Table Mountain: The Roof of Cape Town


Cape Town Series: The panoramic views of Table Mountain are certainly one of the best ways to understand the dazzling and contrasting attractions of Cape Town. Taking the five-minute cable car trip to the top of Table Mountain is not just a fabulous opportunity to photograph one of the world’s greatest panoramic views but it is also a wonderful chance for anyone visiting Cape Town for the first time to establish some useful orientation.

Some 1,089 metres above Cape Town it soon becomes clear this iconic holiday destination and legislative capital of South Africa has sprawling districts that spread out into the province known as Western Cape located at the southerly tip of the continent.

The Table Mountain cable cars have revolving floors so all passengers enjoy at 365-degree view on the journey up and down from the popular attraction.

Looking out to sea, one can appreciate how the Atlantic Seaboard runs from the famous V&A Waterfront round to the picturesque Hout Bay. Cape Town’s Riviera has a series of sandy beaches and dramatic cliffs. The coastal neighbourhoods include Green Point, Sea Point, Clifton and Camps Bay.

The Cape’s peninsula is home to the Table Mountain National Park which encompasses the Cape of Good Hope. The Portuguese explorer Bartolomeu Dias was the first European to round the Cape Peninsula in 1488, one of many epic expeditions searching for a sea route to the East. Indeed, Cape Town’s emergence into a city has its origins in the need for crews bound from Europe to the East to find a safe harbour for re-supplying their ships.

A view of Cape Town from Table Mountain with Robben Island just visible out to sea.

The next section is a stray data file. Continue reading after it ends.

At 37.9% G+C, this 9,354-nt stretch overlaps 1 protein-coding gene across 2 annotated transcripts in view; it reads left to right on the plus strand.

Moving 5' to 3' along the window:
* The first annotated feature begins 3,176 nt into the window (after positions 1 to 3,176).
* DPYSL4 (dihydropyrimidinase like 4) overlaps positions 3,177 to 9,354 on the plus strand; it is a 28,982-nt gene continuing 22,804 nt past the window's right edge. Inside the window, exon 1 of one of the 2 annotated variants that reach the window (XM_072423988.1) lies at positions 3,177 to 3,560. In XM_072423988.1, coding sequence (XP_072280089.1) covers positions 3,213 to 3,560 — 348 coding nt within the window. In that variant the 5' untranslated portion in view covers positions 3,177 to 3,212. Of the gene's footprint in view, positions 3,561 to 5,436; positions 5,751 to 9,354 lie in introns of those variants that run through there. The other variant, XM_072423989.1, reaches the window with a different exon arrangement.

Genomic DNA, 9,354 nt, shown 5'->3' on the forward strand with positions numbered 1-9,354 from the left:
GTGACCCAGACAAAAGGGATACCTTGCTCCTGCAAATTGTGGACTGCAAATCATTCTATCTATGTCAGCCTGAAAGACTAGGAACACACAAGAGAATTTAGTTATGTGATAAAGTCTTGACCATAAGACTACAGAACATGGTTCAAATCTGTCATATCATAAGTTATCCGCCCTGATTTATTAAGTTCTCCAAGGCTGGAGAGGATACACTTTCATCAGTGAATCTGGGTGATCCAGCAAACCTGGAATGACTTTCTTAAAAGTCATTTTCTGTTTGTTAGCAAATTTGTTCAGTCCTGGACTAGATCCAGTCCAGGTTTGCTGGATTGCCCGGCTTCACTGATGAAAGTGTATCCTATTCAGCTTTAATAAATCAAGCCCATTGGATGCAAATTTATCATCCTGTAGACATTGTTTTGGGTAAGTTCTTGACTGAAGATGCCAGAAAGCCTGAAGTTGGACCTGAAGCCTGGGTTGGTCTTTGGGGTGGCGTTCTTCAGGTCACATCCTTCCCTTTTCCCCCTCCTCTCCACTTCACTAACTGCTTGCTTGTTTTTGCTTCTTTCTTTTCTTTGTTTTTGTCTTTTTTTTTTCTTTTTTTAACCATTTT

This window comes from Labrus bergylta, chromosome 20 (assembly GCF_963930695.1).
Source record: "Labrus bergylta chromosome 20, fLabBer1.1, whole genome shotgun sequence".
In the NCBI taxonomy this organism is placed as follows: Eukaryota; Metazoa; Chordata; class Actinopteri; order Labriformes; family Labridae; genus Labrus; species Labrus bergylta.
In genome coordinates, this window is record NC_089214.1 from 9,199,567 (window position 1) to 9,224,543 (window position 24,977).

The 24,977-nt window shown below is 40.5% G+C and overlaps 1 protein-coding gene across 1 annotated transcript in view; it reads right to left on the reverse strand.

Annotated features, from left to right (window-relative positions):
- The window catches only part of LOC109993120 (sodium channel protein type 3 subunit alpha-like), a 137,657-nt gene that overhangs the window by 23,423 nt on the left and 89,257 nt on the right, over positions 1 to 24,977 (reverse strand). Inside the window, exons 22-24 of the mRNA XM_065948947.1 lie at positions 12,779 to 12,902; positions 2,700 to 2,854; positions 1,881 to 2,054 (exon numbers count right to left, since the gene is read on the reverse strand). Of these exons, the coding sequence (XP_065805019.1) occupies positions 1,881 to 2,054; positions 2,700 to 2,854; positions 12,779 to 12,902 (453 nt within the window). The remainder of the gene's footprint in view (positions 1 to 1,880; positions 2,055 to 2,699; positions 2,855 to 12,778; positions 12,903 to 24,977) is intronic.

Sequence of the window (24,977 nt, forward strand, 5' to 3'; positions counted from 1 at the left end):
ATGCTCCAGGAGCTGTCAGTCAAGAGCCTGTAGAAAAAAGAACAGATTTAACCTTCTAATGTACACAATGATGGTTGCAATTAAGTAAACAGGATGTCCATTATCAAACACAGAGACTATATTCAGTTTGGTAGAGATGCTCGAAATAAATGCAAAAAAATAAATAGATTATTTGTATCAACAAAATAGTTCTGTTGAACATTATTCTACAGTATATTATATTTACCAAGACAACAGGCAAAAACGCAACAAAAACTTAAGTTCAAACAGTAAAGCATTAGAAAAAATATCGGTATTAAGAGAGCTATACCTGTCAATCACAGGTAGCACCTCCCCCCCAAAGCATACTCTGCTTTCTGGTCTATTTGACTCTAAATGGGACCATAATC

North of the city of Cape Town is the Blaauwberg region, famed for its sandy beaches and several towns are located in the vicinity which is known for its great views of Table Mountain and Robben Island. Indeed the tiny island, where Nelson Mandela and other prisoners of the Apartheid regime were held captive, is clearly visible from the mountain top.

Table Mountain’s cable car service, which is open for most of the year, is especially busy at sunset during the peak visitor season.

Beyond the airport, heading southeast from the city centre, is Cape Town’s largest residential area known as the Cape Flats which include areas (often called ‘townships’) inhabited by ‘coloured’ (mixed race) and black communities. Low income settlements are a stark reminder that despite the immense changes in this very special nation, many people from the various communities living in post-Apartheid South Africa face a variety of socialand economic challenges.

Looking directly down from the Cape is the vibrant central business district of the country’s oldest town. Over 350-years the heart of the Mother City has been shaped by a variety of settlers which is reflected in the architecture of this elegant and welcoming metropolis. The Southern Suburbs run along the eastern edge of Table Mountain down towards Muizenberg on the coast of False Bay.

Drive some thirty minutes from the central business district to find the northern suburbs and the Durbanville Valley that includes 13 wine estates. Look out for the upcoming post on the wonderful Durbanville Hills wine estate.

Finally, just 45 minutes from the airport the jewel known as the Cape Winelands combine award-winning vineyards, outstanding accommodation, gourmet food and sensational scenery. Here you will find Stellenbosch, Paarl, Franschoek and other destinations familiar to lovers of South African wine.

Lion’s Head from the top of Table Mountain just before sunset.

Over the coming weeks, SCF will run a special Cape Town Series of posts covering food, drink and vacation topics. Visit Cape Town Tourism for more information about what to see, do, eat, drink and experience in the Mother City.

Finally, some top tips for visiting Table Mountain:

*Check opening times and key information with Table Mountain Aerial Cableway.

*Remember the service can be affected by high winds so check if the cableway is operating before departing for Table Mountain.

*It is more convenient to use partner ticket outlets (including Cape Town Tourism’s office) to pre-purchase and avoid lining up to buy a ticket at the site itself.

*Wear something warm as the top of Table Mountain can be windy. Dress appropriately if you plan to explore one of the three hiking trails starting from the upper cable station.

*There are various transport options for reaching the cableway. It was very convenient to go by car with tour guide and driver Ameer who has an excellent knowledge of Table Mountain. He was able to check the opening status of the cableway on the day and dropped us right by the entrance area.


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